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ARS Home » Pacific West Area » Maricopa, Arizona » U.S. Arid Land Agricultural Research Center » Plant Physiology and Genetics Research » Research » Publications at this Location » Publication #229754

Title: Infrared heater arrays for warming grazingland field plots

item Kimball, Bruce
item Conley, Matthew
item Morgan, Jack
item Smith, David

Submitted to: International Grasslands Congress
Publication Type: Proceedings
Publication Acceptance Date: 3/28/2008
Publication Date: 6/1/2008
Citation: Kimball, B.A., Conley, M.M., Wang, S., Lin, X., Luo, C., Morgan, J.A., Smith, D.P. 2008. Infrared heater arrays for warming grazingland field plots. International Grasslands Congress, (I):577.

Interpretive Summary:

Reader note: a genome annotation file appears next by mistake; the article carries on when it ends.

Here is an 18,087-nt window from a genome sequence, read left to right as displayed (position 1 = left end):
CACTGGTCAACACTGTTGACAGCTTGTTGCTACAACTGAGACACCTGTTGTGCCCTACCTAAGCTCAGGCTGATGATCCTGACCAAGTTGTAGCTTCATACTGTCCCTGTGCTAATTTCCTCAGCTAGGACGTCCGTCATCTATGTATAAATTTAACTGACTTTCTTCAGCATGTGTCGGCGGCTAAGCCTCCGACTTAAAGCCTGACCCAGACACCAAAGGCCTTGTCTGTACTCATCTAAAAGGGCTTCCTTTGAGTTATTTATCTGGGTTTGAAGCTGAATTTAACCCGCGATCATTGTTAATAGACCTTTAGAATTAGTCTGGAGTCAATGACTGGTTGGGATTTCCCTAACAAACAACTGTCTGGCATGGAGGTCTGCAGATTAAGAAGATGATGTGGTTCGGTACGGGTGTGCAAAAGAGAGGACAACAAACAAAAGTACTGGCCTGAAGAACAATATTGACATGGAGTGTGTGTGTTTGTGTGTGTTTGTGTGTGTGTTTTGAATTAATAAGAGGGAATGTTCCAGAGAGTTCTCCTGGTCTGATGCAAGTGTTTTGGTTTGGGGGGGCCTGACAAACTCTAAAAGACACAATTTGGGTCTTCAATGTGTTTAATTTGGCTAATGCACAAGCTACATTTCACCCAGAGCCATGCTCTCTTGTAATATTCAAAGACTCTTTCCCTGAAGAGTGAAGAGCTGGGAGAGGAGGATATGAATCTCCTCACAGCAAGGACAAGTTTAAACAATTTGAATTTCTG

Technical Abstract: In order to study the likely effects of global warming on rangeland and other ecosystems in the future, we developed arrays of infrared heaters that can produce uniform warming across 3-m-diameter field plots. The efficiency of the heaters was higher than that of the heaters used in most previous infrared heater experiments. Operating costs can be predicted from knowing this efficiency, desired degrees of warming, type of plant canopy, and site weather data, especially windiness. Four such arrays were deployed over plots of grass at Haibei, Qinghai, China and another at Cheyenne, Wyoming, USA, along with corresponding reference plots with dummy heaters. PID (proportional-integral-derivative) systems with infrared thermometers to sense canopy temperatures of the heated and reference plots were used to control the heater outputs. Over month-long periods at both sites, about 75% of canopy temperature observations were within 0.5 °C of the setpoint temperature differences between heated and reference plots. Electrical power consumption per 3-m-diameter plot averaged 58 and 80 kW-hr per day for Haibei and Cheyenne, respectively. However, the desired temperature differences were set lower at Haibei (1.2 °C daytime, 1.7 °C night) than Cheyenne (1.5 °C daytime, 3.0 °C night), and Cheyenne is a windier site. Thus, we conclude that these hexagonal arrays of ceramic infrared heaters can be a successful T-FACE (temperature free-air controlled enhancement) system for warming field plots of grazingland and other ecosystems.